Spokane Airports holds that the union's standing to sue on an associational basis violates the third requirement unless “the amount of monetary damages sought on behalf of those members is certain, easily ascertainable, and within the knowledge of the defendant.” 146 Wash.2d at 215–16, 45 P.3d 186. In Spokane Airports, the amounts due were withholdings for Social Security and employer matched funds, which were calculated exactly and were clearly known to the Spokane airport. [146 Wash.2d at 217, 45 P.3d 186. In a similar case involving Special Emergency Response Team (SERT) employees at a prison seeking compensation for their on-call time, the Court of Appeals found standing for the union where calculating possible damages, “will then be nothing more than a mathematical exercise.” Teamsters Local Union No. 117, 145 Wash.App. at 513, 187 P.3d 754.
No such easily ascertainable amount of damages can be found here. The parties disagree vehemently as to even the possible amount of damages in this case. Plaintiffs assert that WSNA previously calculated the amount owed to the nurse was over $1 million dollars, and that Evergreen estimated the amount due as approximately $600,000, although Evergreen contests the basis and accuracy of this amount. Further, all parties agree that nurses in different sections of the hospital missed breaks at various rates. Unlike Spokane Airports and Teamsters Local Union No. 117, all parties agree there are no records from which Evergreen can precisely determine the amount owed. Under these circumstances, it is clear that WSNA would require the participation of at least some of the registered nurses who work at Evergreen Hospital.
¶ 7 We disagree with the trial court. First, the fact that the parties disagree about the amount of damages does not mean that there is no ascertainable amount of damages and WSNA is thereby prevented from establishing damages for purposes of standing. Rather, WSNA need only show that it was prepared to establish damages that did not require participation of the individual members. Indeed, WSNA and Evergreen considered various damages calculations and in fact determined damages owed to the nurses for the settlement agreement without requiring the participation of the individual nurses.8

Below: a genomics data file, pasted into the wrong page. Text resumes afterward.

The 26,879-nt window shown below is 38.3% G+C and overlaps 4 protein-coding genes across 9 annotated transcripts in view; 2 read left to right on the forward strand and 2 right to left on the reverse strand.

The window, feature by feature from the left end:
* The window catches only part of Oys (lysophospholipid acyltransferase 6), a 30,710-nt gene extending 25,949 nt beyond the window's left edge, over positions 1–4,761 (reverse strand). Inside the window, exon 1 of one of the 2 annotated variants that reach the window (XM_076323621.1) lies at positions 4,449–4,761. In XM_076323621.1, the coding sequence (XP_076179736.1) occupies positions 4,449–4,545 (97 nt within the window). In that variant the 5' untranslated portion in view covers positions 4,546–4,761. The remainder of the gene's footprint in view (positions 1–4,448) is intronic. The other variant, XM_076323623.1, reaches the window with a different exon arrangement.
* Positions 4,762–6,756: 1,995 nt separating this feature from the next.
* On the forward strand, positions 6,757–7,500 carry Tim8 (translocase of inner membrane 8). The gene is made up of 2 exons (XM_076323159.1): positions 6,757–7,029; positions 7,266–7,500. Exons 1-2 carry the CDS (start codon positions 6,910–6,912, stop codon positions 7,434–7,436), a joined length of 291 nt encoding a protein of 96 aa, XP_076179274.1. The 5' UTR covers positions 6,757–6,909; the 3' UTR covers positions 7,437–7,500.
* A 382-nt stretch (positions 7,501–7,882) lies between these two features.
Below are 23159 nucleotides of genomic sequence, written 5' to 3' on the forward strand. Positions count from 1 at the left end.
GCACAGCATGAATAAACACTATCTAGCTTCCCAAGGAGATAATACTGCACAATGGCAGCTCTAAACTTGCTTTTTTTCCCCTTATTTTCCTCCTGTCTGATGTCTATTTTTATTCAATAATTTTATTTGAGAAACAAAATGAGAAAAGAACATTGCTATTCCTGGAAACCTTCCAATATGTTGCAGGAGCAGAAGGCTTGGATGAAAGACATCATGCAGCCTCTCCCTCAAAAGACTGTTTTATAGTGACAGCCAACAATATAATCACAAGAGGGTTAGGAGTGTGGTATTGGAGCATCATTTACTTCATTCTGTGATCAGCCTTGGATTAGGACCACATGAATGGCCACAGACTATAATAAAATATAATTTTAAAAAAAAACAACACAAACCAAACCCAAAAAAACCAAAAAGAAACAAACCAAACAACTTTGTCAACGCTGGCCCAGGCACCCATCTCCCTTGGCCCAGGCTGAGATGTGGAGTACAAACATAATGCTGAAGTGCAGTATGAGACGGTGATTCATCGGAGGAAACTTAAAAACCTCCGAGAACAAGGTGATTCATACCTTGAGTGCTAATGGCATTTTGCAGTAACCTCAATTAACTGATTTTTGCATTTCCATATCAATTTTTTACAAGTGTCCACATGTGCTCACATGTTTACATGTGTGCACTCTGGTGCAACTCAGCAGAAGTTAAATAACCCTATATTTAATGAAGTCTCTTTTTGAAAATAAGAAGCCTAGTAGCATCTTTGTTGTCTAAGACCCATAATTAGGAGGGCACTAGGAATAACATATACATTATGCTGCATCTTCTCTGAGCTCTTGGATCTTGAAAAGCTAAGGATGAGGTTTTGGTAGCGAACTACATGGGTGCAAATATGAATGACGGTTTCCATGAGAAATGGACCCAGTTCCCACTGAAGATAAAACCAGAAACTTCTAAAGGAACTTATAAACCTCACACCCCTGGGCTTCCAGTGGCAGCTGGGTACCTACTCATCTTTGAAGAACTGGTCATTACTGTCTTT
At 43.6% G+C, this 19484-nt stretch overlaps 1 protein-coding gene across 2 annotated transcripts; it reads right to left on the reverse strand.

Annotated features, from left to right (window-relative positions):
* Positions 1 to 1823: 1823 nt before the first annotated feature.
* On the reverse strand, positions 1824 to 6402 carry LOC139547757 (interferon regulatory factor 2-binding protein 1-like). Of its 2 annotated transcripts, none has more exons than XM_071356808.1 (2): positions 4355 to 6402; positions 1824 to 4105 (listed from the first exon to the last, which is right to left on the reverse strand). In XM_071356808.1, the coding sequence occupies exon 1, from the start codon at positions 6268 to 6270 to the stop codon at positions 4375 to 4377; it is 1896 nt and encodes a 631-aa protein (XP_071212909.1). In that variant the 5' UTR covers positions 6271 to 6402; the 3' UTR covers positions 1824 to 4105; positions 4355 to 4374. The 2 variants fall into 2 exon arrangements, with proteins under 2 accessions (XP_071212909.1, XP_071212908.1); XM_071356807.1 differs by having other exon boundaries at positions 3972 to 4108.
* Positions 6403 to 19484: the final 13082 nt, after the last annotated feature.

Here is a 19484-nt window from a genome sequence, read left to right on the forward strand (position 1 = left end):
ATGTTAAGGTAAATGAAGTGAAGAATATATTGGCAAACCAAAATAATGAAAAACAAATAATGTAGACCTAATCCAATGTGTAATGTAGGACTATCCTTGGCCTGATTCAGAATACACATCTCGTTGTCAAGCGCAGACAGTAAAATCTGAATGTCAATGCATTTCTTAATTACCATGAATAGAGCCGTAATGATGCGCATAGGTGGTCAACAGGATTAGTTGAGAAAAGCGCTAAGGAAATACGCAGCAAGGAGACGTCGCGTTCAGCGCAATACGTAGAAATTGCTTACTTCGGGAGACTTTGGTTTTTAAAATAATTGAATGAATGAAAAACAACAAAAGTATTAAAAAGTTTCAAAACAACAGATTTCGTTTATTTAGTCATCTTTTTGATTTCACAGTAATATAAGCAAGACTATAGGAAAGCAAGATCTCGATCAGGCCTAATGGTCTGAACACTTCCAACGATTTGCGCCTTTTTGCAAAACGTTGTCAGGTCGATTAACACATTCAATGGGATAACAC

¶ 8 Nor is the absence of records fatal to establishing WSNA's standing. Our courts have recognized that in wage and hour cases where employers have failed to keep adequate records, damages may be established by “just and reasonable inference.”9 Such inferences can be established by “representative testimony,” as in McLaughlin v. Ho Fat Seto,10 where the Ninth Circuit upheld the lower court's inference of a violation involving 28 employees based on the testimony of five witnesses. Similarly here, representative testimony from each department could serve as proof of the damages. As in Teamsters Local Union No. 117, the participation of some nurses to establish damages does not abrogate the union's standing to prosecute such cases.11
¶ 9 Additionally, the trial court's ruling disregards the fact that WSNA's lawsuit also sought injunctive relief, which does not require proof of individual damages. As WSNA correctly notes, the trial court's assertion that “Washington law is clear that a union may only represent its membership on a claim for damages and not for injunctive relief,” is in error. As discussed above, our courts have recognized that associational standing to sue for injunctive relief is more easily established than standing to sue for monetary damages because it generally benefits members of an employee association equally.12 Because WSNA had standing to sue, the trial court's ruling invalidating the settlement agreement for WSNA's lack of standing is without basis. Accordingly, we reverse.
¶ 10 WSNA also contends, as does Evergreen, that the trial court erred by invalidating the settlement agreement on the basis that the settlement was not court approved under CR 23(e), and by invalidating the individual settlements and releases entered into by WSNA members. As we conclude in our opinion in Evergreen's appeal, these arguments have merit and the trial court erred by invalidating the settlements on these bases.13 Accordingly, we reverse the trial court's order granting summary judgment for Pugh and remand for reinstatement of the settlement agreement.
¶ 11 We reverse and remand.
WE CONCUR: SPEARMAN, A.C.J, and BECKER, J.